In the first scene of S. A Crary's Kill Your Idols, Martin Rev of Suicide describes mainstream rock in the early 1970s as an escape from reality. To him, bands like The Rolling Stones, with their glamorous image, dramatic outfits and bigger-than-life bravado were a necessary distraction from the increasingly depressing world outside. The Viet Nam War was a constant presence, and Watergate's stunning revelation was yet another blow to the fragile American psyche. Rev and others, however, wanted to deal with the world on its own terms, and to find a way to address the horror and perceived injustice of the lives they lived. Rev expressed his fury through music and he, along with his band Suicide, was one of the first entries into what shortly became known as the No Wave scene, a short-lived punk movement rooted in New York's East Village.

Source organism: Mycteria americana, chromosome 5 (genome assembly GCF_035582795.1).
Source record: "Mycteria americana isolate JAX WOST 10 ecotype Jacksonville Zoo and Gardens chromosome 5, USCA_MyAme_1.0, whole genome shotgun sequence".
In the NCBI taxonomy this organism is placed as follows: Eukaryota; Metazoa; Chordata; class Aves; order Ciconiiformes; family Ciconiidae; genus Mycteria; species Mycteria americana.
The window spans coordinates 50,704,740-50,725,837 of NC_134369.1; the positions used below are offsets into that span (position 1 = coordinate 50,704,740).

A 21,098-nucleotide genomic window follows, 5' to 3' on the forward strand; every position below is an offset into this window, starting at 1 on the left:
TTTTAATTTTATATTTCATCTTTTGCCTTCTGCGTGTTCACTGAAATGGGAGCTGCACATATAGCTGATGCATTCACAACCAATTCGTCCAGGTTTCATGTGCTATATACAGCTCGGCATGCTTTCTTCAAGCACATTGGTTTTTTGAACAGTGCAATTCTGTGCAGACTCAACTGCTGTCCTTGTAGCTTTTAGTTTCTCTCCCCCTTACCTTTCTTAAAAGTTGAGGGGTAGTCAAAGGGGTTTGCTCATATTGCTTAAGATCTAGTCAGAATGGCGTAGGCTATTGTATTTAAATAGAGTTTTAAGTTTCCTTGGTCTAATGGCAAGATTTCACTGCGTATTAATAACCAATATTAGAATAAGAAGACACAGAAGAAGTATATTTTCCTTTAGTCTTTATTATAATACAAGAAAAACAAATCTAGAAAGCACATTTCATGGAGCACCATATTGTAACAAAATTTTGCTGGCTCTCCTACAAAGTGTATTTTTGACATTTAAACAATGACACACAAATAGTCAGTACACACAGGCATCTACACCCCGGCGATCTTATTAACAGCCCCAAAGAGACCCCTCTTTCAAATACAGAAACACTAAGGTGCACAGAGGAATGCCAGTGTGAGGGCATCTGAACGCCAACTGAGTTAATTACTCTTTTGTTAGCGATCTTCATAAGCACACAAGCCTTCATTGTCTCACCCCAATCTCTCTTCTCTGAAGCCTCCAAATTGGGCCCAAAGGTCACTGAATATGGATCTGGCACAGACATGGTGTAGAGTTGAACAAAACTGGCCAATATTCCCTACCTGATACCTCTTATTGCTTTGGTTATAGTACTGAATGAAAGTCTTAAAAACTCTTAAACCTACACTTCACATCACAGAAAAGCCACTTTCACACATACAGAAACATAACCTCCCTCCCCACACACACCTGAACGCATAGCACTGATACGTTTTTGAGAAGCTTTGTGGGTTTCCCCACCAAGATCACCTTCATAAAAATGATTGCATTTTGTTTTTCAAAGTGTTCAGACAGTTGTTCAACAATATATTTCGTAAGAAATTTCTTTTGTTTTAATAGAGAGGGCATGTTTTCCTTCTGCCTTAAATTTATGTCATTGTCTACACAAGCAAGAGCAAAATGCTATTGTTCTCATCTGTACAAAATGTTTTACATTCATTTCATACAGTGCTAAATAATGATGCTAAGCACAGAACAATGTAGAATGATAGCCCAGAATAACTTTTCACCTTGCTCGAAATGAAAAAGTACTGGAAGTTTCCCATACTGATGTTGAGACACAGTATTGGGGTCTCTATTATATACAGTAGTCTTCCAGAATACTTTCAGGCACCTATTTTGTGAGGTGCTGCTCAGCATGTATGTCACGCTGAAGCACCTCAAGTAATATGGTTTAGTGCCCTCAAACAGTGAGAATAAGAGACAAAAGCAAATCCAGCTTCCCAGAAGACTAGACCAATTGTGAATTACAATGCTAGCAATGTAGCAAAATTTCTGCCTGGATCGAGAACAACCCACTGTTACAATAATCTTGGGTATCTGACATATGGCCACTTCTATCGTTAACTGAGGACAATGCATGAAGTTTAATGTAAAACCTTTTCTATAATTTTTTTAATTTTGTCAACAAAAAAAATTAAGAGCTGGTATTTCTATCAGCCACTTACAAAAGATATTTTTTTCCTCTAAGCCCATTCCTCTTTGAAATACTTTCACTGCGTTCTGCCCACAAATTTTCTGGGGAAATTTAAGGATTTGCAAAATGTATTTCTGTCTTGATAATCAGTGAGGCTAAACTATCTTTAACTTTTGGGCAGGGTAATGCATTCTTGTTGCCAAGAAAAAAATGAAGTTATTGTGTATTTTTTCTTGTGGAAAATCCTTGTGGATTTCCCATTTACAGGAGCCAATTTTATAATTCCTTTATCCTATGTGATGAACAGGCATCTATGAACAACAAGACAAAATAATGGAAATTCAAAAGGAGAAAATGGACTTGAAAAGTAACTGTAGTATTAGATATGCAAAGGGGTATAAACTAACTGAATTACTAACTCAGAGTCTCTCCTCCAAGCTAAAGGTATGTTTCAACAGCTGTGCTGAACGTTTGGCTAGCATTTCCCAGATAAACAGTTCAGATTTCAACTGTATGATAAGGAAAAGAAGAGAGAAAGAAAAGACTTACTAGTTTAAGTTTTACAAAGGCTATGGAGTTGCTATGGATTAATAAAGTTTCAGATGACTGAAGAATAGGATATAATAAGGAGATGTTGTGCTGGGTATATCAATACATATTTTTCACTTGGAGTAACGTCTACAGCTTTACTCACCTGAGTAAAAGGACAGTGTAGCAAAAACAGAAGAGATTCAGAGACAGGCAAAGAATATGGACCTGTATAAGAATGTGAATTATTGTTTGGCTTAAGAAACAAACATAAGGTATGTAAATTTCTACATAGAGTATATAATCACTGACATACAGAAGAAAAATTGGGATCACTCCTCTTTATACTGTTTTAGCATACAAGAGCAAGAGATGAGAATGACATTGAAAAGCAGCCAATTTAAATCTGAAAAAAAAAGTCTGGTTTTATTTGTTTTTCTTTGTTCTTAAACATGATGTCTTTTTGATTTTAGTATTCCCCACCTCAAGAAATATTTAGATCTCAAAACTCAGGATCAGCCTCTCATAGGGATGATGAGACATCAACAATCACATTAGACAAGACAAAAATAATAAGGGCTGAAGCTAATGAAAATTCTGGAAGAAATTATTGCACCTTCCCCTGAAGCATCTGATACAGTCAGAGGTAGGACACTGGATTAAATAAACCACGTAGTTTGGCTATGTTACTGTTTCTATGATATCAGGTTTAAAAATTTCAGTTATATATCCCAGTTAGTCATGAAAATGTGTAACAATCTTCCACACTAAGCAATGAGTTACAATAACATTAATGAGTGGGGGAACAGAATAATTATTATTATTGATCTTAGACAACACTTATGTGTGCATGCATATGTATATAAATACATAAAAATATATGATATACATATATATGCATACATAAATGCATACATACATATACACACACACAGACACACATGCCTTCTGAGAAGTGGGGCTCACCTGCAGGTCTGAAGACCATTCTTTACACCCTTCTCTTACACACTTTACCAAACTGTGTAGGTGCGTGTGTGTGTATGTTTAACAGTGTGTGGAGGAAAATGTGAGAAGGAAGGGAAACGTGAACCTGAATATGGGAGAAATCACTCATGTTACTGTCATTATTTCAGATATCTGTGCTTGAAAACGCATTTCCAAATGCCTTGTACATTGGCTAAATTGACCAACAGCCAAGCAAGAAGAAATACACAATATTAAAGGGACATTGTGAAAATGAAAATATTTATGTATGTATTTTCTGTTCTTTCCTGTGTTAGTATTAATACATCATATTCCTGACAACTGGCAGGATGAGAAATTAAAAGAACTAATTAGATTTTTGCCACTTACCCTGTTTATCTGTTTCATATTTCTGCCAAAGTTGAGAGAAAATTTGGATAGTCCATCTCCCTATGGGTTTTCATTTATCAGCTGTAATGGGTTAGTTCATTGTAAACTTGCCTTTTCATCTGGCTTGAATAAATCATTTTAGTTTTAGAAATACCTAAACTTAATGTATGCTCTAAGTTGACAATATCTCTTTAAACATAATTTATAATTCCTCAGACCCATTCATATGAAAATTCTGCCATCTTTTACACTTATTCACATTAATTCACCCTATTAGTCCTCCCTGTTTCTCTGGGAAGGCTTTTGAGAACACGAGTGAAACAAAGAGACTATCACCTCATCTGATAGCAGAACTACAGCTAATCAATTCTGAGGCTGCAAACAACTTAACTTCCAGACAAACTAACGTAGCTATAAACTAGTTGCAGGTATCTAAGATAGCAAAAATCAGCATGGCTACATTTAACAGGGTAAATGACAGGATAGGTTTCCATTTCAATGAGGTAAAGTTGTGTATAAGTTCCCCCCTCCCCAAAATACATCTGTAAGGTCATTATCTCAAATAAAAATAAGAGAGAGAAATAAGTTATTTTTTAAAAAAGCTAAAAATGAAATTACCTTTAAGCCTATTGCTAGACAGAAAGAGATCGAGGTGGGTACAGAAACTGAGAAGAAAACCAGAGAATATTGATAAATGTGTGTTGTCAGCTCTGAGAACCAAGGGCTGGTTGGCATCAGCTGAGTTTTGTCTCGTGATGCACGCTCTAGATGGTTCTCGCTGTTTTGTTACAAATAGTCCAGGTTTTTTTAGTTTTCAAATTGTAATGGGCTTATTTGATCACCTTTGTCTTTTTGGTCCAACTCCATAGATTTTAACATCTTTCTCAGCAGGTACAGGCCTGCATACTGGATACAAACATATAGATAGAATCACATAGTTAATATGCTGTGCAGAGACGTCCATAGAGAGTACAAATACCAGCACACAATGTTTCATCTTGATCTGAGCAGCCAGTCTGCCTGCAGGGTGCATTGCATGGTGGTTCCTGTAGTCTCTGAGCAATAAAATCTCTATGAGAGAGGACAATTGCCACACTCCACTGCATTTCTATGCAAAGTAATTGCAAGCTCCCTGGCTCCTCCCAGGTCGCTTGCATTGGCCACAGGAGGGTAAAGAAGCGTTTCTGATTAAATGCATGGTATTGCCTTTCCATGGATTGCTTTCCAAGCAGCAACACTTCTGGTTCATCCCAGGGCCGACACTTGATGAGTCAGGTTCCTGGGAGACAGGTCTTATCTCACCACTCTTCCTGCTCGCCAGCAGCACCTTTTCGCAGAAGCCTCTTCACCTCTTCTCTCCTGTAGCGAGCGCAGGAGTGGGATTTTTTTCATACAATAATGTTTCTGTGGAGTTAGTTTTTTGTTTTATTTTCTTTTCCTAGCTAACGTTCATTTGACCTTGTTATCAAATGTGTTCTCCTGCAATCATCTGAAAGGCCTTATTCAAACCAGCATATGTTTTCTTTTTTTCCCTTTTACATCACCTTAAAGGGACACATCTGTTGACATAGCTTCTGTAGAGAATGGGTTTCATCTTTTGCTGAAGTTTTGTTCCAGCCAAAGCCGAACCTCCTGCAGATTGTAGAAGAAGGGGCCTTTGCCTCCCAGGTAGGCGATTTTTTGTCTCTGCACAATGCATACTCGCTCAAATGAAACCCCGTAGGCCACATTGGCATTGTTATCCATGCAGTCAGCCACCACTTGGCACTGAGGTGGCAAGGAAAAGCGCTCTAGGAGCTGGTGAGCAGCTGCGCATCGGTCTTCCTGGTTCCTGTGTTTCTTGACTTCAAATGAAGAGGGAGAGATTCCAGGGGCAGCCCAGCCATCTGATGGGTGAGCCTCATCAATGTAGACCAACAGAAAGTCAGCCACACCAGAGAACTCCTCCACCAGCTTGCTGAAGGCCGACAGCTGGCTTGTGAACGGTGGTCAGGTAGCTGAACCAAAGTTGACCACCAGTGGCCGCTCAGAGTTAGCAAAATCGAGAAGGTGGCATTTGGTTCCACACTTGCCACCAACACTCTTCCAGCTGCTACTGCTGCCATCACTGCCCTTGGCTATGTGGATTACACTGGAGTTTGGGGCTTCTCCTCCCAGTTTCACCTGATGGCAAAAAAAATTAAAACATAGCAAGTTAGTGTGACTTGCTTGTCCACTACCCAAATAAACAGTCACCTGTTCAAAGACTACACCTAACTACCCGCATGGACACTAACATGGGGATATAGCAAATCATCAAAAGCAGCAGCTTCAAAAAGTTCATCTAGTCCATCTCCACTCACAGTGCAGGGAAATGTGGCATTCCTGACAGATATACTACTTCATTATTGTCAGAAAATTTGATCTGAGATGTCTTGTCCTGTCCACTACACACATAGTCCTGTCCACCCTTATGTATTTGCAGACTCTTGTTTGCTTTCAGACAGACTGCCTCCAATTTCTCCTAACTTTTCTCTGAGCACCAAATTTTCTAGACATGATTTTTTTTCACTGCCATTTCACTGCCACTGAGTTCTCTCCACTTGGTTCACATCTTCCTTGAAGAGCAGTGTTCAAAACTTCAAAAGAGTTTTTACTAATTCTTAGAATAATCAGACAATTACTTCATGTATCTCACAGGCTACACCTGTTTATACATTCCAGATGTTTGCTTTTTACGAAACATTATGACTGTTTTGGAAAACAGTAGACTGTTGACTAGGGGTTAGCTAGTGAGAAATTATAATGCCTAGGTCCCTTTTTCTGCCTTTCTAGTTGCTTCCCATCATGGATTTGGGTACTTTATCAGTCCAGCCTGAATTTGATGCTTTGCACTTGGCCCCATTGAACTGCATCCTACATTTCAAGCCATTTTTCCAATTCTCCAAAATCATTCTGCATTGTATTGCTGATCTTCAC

Starting with the founding of Suicide in 1972, Crary's film documents the next two decades in New York punk, with a twin focus on No Wave and the small group of NY punk bands that either made it big or threatened to do so in 2002 (the best known of which are the Yeah Yeah Yeahs and The Strokes). Despite its narrow focus, Kill Your Idols -- which Crary directed, photographed, and edited -- should appeal to an audience well beyond the punk music niche: In addition to an historical document about the founding of an often over-looked movement, it's also a meditation on artistic creation, and the sources of inspiration.